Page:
Many years ago, Snail-Mum bought one of these things because where she lives has an, shall we say, uncertain electricity supply. When the wind blows, the mains is not sure whether it wants to be waiting to leap into action in a kettle or a TV, or huddling in the corner of a sub-station, hoping for the storm to pass overhead. More often than not, it is the latter course of action that is adopted.* At Chez Snail, we have a much lesser problem but it isn’t unknown for the electricity to go on its holidays for a few hours a couple of times a year, so we bought one too, for less than the cost of the replacement bulbs.
These lights sit quietly out the way, say under a chair in the hall, or leaning up against a cupboard in the kitchen, plugged in, waiting… then, when the mains supply cuts out, the lights come on and stop you blundering into things whilst looking for candles, flaming torches or flaming anything that-can-be-found-in-the-dark-and-then-lit.
However, eventually, the battery inside gives up, either because it hasn’t been used in so long that the chemicals breakdown or because it is left on and the battery is completely discharged once too often to be saved. Either way, the unit is then useless.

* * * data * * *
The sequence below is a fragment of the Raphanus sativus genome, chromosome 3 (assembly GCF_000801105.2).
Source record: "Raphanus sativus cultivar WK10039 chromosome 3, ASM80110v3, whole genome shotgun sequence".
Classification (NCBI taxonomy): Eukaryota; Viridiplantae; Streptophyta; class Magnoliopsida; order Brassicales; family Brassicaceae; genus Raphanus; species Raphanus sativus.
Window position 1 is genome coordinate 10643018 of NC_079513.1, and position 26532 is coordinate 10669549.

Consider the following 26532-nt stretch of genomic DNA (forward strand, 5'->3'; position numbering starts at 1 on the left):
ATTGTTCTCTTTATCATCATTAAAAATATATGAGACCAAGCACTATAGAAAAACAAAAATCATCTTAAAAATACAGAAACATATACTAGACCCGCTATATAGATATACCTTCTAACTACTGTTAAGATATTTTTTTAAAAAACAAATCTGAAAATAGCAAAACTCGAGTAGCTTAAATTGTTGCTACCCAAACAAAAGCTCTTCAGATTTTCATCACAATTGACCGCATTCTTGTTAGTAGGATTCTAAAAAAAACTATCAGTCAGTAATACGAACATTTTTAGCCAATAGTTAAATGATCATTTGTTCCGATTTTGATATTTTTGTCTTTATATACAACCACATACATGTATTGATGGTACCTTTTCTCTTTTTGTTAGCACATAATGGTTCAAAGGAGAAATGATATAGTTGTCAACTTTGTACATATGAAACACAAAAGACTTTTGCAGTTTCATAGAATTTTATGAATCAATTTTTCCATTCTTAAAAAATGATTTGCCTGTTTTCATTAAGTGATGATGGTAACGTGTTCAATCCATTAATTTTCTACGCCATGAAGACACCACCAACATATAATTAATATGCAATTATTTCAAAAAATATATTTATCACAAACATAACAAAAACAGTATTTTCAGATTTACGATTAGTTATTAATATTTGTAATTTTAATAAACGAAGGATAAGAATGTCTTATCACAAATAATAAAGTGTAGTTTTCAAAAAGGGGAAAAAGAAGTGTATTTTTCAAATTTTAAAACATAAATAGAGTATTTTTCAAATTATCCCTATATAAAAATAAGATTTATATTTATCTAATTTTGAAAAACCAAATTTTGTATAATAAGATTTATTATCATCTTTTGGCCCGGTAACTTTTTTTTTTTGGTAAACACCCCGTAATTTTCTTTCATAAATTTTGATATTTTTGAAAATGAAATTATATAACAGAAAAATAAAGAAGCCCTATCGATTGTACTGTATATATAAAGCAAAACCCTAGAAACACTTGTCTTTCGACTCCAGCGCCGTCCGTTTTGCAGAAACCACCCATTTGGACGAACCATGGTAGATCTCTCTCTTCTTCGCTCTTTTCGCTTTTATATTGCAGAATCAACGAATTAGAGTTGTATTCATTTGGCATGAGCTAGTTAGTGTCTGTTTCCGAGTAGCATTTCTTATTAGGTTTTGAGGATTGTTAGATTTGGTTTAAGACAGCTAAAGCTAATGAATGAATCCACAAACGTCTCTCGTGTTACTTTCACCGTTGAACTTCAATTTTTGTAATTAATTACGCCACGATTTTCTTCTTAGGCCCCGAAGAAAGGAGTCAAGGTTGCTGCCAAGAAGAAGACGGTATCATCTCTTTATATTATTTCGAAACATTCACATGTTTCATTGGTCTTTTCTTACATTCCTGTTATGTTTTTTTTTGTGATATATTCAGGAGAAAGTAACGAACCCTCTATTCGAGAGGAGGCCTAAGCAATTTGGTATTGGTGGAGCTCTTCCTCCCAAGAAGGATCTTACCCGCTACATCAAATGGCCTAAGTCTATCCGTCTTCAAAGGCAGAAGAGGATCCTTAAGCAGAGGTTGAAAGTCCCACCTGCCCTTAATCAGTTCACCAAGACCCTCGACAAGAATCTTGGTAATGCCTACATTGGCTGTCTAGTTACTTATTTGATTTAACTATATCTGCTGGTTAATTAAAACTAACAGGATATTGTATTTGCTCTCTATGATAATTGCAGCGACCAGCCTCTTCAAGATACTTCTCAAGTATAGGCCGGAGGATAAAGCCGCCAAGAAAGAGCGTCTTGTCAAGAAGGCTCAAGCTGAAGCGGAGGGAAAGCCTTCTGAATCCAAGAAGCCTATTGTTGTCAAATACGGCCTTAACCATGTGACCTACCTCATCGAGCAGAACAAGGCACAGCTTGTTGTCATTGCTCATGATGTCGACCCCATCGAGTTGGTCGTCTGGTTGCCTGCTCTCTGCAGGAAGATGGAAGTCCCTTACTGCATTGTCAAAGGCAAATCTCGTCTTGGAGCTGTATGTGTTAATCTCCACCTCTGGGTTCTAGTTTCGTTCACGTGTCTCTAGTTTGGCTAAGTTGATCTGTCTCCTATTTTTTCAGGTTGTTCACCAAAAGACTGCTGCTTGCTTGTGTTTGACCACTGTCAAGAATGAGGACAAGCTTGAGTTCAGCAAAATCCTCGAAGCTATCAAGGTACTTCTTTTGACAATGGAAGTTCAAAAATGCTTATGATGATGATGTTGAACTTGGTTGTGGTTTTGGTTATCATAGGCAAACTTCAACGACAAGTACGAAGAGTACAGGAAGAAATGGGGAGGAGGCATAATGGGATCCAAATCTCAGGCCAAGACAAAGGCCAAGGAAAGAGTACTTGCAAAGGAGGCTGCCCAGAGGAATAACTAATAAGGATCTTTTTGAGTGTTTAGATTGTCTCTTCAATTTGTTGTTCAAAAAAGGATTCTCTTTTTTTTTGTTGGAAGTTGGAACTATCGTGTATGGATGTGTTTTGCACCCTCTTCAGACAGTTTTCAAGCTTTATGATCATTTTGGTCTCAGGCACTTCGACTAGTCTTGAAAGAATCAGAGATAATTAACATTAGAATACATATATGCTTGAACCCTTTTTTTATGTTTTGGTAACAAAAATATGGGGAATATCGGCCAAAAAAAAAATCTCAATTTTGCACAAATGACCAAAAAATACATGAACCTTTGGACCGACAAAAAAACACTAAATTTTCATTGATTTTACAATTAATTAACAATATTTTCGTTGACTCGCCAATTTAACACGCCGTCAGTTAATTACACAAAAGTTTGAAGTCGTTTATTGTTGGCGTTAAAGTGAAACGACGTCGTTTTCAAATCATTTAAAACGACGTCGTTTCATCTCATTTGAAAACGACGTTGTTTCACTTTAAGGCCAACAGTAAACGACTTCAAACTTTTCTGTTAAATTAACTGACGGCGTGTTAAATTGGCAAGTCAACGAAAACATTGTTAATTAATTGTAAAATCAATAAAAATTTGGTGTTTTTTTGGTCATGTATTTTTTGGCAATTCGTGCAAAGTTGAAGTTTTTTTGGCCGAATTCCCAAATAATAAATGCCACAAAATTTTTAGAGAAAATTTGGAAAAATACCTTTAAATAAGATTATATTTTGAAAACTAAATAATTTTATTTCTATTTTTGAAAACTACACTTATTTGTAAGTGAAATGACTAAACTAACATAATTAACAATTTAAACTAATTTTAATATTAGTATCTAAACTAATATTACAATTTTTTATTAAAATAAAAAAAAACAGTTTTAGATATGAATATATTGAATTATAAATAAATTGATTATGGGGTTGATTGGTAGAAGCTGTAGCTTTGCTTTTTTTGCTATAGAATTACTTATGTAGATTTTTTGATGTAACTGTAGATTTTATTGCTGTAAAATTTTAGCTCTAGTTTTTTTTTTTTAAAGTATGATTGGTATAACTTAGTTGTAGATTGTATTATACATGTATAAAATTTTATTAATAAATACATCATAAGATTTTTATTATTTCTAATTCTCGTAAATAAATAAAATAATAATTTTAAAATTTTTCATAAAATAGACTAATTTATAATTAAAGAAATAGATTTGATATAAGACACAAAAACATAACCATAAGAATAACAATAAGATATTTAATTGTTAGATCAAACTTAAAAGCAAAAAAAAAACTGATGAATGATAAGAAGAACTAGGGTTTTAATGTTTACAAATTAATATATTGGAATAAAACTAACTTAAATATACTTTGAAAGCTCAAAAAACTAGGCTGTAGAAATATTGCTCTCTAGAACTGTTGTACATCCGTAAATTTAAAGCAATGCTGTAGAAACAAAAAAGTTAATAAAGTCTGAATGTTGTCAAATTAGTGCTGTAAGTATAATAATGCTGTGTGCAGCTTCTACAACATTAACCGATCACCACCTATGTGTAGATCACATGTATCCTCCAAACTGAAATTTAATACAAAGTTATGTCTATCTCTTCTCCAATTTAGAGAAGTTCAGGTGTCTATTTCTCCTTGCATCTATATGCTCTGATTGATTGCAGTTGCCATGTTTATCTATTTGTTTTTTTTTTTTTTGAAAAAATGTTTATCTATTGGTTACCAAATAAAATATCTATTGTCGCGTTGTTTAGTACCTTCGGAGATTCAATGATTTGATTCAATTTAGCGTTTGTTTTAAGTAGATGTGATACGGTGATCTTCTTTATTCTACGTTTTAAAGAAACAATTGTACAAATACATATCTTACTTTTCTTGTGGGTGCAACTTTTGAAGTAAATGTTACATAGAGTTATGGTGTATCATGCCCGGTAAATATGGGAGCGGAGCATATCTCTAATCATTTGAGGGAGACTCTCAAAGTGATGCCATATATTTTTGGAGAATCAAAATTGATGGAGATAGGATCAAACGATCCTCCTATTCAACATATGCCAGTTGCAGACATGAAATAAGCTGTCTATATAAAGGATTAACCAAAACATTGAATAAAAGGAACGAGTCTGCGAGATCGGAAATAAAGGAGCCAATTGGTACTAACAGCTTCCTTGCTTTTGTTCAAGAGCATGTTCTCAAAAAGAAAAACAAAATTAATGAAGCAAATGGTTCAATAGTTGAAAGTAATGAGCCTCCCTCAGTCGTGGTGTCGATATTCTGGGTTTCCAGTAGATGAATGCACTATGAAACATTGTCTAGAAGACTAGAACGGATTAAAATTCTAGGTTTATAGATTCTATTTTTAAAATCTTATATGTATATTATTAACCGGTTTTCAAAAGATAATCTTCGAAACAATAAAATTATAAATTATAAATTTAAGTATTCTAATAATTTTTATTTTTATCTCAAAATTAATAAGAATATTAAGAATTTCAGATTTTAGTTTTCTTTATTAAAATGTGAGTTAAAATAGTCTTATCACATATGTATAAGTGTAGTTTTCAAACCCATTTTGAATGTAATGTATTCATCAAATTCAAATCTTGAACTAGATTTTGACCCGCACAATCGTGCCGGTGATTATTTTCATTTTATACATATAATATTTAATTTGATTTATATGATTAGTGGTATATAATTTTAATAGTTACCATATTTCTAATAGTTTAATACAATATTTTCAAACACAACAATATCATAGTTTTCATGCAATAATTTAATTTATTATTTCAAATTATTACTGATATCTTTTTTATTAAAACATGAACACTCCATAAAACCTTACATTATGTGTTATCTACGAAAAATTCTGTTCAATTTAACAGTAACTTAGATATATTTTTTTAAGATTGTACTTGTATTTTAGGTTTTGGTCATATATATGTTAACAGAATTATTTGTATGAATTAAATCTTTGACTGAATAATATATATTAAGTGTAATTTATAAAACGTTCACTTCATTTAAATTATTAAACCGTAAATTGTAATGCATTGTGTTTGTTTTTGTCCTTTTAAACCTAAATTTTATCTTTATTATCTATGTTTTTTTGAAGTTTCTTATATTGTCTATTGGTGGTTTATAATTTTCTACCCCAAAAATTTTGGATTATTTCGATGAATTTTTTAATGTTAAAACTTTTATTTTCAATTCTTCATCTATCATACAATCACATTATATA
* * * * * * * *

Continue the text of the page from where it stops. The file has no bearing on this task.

The internal battery is located behind eight screws and some jiggery-pokery (about a finagle’s worth), the latter being needed to actually separate the halves of the casing.
It should now be easy enough to replace the battery with a new one. I would prefer to put in some Ni-MH rechargeables (like I did in our wind-up radio) but then I would have to redesign the charging bit of the circuitry which I may do one day.
Right – off to order two batteries, one to fix this one and one to fix Snail-Mum’s. The duff batteries can go to the recycling place and the landfill can be undisturbed.
Whilst searching for replacement batteries, I found this comment on a boating forum:
The problem is that the rest of the family seem to be firmly convinced that all cordless appliances come pre-filled with “electricity” for life so it spends a lot of time sitting there, deeply discharged, waiting for the “electricity fairies” to come and put some more electricity in it and I get fed up buying new batteries. Probably easier / cheaper to educate the family, I guess.
It would appear manufacturers are under the same delusion!
* Yes, I have anthropomorphised electricity but, given what we know about quantum physics, I’m certain that this description of the flow of electrons in wires is not that far from the truth.